Art

Decorative arts from the world's fairs

A Missouri exhibition spotlights the legendary craftsmanship and innovation of old-fashioned international expos

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    Dallas Museum of Art

    Gilbert Rohde, American, 1894–1944; Herman Miller Clock Co., United States (Zeeland, MI), 1927–1937.

    "Z-Clock," 1933. Glass, enamel and chromium-plated steel.

    Slide 1

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    Indianapolis Museum of Art

    Louis Majorelle, French, 1859–1926.

    "Cabinet," ca. 1900. Kingwood, mahogany, amaranth with various woods, gilded bronze, and replacement textile.

    Slide 2

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    Yale University Art Gallery

    Gilbert Rohde, American (1884–1944).

    "Vanity and Ottoman," 1934. Painted white holly, red English elm, yellow poplar, mirrored glass, Bakelite and wool upholstery.

    Slide 3

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    The Walters Art Museum, Baltimore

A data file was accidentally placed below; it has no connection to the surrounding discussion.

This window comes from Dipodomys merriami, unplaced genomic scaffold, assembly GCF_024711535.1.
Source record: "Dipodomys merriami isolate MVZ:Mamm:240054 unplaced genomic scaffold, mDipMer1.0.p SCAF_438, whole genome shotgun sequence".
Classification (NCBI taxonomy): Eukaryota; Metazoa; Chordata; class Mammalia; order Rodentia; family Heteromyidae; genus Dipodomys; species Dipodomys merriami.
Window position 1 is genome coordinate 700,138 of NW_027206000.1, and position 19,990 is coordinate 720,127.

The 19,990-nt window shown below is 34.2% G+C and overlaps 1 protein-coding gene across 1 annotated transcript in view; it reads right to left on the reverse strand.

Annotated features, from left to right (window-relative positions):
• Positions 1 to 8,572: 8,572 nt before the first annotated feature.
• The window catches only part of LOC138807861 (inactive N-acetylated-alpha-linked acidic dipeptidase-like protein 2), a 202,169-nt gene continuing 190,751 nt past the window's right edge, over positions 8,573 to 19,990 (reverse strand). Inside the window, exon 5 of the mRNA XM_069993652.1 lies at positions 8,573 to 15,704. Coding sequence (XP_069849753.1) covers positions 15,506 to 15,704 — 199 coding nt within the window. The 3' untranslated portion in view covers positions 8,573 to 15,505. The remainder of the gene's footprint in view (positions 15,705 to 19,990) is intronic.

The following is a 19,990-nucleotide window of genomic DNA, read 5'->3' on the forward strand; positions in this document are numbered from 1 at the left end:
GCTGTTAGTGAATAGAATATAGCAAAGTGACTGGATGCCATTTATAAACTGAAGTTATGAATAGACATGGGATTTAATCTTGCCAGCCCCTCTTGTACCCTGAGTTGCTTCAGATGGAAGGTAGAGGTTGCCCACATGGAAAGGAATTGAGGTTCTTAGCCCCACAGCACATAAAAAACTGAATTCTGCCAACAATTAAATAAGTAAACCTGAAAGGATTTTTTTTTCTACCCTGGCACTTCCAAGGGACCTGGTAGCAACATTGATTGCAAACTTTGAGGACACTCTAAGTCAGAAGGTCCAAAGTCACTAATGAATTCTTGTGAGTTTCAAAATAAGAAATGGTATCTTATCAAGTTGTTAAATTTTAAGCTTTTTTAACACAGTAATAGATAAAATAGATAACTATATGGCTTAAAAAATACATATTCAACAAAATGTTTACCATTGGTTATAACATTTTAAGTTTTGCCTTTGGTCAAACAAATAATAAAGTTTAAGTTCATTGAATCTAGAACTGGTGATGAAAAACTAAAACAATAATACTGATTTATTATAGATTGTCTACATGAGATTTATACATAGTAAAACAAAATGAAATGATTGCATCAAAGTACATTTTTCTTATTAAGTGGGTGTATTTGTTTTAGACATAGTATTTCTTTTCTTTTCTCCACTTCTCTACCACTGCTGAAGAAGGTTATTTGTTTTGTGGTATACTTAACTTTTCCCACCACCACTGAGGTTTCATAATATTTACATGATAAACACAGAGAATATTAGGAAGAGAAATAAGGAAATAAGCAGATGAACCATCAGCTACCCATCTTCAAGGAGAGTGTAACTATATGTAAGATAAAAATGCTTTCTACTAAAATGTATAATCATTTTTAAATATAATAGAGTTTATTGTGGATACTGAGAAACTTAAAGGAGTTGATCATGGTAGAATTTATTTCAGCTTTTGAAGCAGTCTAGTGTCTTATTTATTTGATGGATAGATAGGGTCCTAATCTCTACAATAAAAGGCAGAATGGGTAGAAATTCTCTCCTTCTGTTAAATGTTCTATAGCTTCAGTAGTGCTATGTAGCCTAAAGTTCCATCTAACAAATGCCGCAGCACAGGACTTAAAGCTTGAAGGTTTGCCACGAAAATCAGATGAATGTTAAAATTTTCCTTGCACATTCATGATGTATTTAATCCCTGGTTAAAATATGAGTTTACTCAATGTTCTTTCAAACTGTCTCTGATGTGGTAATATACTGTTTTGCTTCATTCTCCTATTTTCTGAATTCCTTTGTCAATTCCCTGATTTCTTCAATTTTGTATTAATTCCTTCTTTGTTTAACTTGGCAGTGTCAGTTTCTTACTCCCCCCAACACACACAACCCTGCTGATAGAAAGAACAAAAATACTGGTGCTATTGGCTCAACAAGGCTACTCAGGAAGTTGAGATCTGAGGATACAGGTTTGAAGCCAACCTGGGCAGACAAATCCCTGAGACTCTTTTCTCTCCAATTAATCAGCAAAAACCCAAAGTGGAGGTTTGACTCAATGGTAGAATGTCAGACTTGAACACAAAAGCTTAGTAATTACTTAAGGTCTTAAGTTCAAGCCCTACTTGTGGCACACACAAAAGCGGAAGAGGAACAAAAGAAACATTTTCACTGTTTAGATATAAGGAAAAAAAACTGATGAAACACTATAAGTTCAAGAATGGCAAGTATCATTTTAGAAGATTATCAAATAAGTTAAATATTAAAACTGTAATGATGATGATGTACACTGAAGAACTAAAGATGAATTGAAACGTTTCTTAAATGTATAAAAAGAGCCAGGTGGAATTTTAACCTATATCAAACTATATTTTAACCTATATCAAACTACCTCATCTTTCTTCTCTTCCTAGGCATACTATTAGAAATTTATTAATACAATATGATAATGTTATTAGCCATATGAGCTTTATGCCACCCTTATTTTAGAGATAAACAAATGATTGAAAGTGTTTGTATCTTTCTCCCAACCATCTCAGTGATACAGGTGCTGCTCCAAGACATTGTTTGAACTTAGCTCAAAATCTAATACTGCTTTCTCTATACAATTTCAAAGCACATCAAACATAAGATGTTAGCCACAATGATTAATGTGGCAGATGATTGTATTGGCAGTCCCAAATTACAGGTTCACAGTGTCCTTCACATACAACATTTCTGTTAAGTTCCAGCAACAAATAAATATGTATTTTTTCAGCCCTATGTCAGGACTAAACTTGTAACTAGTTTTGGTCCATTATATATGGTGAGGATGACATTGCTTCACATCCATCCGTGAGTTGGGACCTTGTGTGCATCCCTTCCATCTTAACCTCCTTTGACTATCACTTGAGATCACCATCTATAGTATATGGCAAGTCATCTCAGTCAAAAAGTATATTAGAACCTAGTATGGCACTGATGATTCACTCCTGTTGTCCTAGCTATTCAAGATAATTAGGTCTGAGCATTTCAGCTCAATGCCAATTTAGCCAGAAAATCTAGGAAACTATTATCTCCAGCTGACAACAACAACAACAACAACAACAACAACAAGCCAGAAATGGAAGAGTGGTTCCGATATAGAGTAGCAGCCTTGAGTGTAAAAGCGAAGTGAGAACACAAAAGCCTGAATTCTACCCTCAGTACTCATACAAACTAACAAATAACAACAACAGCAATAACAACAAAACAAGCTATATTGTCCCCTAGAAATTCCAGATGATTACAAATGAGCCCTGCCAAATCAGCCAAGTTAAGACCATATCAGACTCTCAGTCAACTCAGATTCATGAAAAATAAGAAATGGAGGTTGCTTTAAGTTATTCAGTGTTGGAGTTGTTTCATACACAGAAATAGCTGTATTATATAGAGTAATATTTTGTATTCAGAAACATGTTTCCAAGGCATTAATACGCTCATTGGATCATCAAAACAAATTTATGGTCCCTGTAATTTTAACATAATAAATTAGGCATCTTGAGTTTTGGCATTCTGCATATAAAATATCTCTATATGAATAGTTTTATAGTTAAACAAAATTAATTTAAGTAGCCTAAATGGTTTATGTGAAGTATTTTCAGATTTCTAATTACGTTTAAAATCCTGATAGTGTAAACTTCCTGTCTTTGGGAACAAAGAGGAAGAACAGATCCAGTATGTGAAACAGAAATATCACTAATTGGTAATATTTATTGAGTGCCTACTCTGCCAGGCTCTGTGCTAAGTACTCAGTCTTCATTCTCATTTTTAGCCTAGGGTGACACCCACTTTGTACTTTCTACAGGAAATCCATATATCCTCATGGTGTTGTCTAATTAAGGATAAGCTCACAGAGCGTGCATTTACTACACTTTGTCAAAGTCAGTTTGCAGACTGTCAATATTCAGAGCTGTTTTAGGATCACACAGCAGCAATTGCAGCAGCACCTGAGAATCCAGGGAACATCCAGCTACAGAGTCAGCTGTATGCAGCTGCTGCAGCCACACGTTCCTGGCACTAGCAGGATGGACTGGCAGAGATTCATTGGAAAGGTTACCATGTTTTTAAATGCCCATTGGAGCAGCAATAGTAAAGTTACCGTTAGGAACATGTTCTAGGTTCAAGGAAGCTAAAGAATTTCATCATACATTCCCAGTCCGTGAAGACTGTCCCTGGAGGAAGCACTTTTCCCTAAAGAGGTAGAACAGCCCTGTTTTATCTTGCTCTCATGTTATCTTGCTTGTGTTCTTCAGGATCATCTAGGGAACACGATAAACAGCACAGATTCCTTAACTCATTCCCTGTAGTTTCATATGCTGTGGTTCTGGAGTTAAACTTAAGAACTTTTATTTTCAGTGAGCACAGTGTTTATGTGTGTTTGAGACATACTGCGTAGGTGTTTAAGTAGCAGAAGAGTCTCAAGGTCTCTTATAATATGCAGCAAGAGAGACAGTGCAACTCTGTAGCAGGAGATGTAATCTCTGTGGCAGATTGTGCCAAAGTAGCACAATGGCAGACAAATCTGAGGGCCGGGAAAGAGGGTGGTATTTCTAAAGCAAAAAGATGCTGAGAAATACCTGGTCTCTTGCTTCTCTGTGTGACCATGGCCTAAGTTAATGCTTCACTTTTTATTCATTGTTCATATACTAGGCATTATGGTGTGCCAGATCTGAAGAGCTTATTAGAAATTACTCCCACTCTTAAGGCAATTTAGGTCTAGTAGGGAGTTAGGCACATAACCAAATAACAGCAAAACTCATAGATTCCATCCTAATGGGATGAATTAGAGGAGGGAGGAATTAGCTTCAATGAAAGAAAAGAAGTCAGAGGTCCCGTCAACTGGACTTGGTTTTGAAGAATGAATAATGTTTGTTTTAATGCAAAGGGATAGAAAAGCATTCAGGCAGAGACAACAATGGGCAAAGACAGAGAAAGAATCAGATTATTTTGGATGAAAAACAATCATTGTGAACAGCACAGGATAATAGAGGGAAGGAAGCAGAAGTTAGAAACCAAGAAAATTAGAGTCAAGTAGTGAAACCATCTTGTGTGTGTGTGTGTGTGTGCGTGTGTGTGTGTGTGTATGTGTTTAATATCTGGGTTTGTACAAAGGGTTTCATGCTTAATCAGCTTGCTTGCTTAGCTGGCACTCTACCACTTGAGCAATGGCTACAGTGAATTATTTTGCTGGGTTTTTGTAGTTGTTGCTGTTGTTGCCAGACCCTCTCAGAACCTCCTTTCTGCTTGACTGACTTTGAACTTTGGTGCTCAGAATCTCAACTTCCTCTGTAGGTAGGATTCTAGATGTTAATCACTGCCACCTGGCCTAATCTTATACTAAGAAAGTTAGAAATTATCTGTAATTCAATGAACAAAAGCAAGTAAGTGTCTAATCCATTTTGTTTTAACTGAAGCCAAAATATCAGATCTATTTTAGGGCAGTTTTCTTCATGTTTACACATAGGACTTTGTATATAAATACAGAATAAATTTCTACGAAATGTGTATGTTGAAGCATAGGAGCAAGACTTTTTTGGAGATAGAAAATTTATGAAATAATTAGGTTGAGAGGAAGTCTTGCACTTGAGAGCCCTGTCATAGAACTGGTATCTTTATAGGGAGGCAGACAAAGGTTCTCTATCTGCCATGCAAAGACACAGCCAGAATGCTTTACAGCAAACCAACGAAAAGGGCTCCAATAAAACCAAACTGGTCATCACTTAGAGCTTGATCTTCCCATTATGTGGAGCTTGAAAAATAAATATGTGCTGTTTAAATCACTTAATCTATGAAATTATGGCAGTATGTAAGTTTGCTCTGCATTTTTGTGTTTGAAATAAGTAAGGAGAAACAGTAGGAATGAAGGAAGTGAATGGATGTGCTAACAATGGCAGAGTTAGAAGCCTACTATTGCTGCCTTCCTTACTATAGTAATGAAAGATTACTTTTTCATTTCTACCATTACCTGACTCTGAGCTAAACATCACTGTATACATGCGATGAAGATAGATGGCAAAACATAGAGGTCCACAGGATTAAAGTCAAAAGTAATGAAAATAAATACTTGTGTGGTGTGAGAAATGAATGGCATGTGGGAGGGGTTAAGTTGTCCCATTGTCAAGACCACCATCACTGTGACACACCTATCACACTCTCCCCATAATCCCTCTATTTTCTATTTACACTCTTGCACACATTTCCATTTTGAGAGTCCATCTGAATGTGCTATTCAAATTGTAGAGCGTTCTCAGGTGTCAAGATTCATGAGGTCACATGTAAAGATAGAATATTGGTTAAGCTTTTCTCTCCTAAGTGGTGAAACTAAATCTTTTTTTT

Namikawa Sōsuke, Japanese, 1847–1910.

    "Bowl," ca. 1900. Enamel and silver.

    Slide 4

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    Indianapolis Museum of Art

    Jean-Valentin Morel, French, 1794–1860.

    "Cup," 1854–1855. Bloodstone (jasper), gold, enamels, emeralds, rubies, sapphires and cameos.

    Slide 5

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    Carnegie Museum of Art, Pittsburgh

    Attributed to Louis Dierra, American, active ca. 1939; Pittsburgh Plate Glass Co., United States (Pittsburgh, PA), 1883–present.

    "Chair," ca. 1939. Glass with synthetic upholstery.

    Slide 6

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    Carnegie Museum of Art, Pittsburgh

    Marcel Breuer, designer, American (b. Hungary), 1902–1981; Isokon Furniture Co., manufacturer, England (London), 1935–1939.

    "Long chair," 1936. Plywood.

    Slide 7

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    Carnegie Museum of Art, Pittsburgh

    Henry Hugh Armstead, English, 1828–1905; C. F. Hancock & Sons, England (London), 1849–present.

    "Tennyson Vase," 1867. Silver and gilded silver with replacement textile.

    Slide 8

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    Musée des Arts Décoratifs

    Keller Frères, France (1881–1922). "Pitcher," 1900. Gilded silver.

    Slide 9